Random appointments and such.

In April 2017, I saw my grandpa for the last time. I didn’t know it would be the last time, but I had a feeling it would be. I got a chance to pray alone with him and it was a beautiful experience I’ll never forget.

While I was there, my boyfriend at the time was staying at my place watching my dog. On the last night I was in Manitoba, seeing my grandpa, my ex ended things over the phone. I wanted to end things for a while now, but wasn’t mentally stable enough to, and so looking back I’m glad he did this, but he couldn’t have had worse timing. The last moments I had with my grandpa, the morning after (and the day of our flights home), I was thinking about the breakup, trying not to keep checking my phone to see if he had contacted me. Thankfully I already had the cherished alone time I had wanted with my grandpa.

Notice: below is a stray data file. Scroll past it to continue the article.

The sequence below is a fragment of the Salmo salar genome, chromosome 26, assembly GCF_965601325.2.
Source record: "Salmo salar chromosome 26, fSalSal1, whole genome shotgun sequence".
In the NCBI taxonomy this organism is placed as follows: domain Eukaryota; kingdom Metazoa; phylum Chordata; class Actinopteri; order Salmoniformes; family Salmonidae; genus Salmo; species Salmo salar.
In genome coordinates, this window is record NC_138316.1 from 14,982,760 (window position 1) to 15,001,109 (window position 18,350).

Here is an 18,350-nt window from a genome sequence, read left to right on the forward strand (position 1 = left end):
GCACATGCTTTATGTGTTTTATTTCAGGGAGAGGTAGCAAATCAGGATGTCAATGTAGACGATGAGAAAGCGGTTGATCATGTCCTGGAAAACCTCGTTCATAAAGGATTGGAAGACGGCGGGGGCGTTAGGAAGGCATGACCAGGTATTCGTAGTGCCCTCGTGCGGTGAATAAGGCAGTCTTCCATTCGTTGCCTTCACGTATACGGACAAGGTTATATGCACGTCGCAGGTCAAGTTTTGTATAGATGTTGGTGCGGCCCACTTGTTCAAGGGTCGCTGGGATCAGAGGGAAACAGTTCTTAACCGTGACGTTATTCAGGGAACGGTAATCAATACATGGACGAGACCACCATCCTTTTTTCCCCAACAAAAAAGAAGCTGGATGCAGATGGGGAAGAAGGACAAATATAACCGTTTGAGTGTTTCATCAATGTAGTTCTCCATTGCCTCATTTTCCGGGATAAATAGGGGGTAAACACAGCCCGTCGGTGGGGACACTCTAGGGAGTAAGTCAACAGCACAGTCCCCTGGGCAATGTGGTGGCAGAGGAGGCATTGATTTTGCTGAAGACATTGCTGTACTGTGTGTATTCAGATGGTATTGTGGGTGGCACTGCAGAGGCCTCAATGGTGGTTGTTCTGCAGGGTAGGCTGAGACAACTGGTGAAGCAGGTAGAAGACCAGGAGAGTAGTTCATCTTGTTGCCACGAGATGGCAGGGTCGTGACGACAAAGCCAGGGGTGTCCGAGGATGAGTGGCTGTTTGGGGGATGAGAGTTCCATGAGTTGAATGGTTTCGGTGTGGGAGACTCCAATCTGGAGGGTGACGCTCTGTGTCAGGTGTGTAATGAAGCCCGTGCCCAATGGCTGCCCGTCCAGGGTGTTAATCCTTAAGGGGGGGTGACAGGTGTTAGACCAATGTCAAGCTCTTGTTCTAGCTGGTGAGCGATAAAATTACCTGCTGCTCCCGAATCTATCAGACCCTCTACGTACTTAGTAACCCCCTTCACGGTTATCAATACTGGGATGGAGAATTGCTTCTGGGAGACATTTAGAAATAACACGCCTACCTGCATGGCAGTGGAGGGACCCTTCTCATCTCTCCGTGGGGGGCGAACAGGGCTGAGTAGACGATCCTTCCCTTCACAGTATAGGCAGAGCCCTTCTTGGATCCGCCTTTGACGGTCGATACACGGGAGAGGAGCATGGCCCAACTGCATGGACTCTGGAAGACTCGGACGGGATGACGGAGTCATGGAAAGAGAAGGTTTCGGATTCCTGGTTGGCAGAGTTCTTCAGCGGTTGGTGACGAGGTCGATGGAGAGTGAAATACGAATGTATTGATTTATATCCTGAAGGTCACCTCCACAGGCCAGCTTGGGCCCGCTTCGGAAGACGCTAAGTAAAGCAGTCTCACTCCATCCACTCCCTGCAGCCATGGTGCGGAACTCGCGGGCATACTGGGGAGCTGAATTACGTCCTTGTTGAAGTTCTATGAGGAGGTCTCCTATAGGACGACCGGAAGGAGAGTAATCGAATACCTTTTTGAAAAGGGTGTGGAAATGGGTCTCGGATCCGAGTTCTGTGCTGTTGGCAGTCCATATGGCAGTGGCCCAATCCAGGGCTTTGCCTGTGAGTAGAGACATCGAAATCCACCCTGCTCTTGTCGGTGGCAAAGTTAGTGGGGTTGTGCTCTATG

My ex’s counsellor actually advised him that he was not ready for a relationship (he really wasn’t, but neither was I) and his counsellor, and roommates, suggested that he take a step back while focusing on his mental health. That night, without going into too much details, he was extremely unstable and I worried about him taking care of Fozzy. When I saw him that day, it was traumatic for both of us as it was a really messy breakup. This prompted me to see a counsellor and this began my recovery in what I now know was extreme codependent behaviour. I still see this counsellor around once a month, and saw him for once a week for a year. We also did trauma therapy and neurofeedback both for my medical trauma and complex childhood PTSD. That breakup encouraged me to change my life around and it ended up being the best thing that ever happened to me. To this day, I’m still on a beautiful road of self-love and acceptance.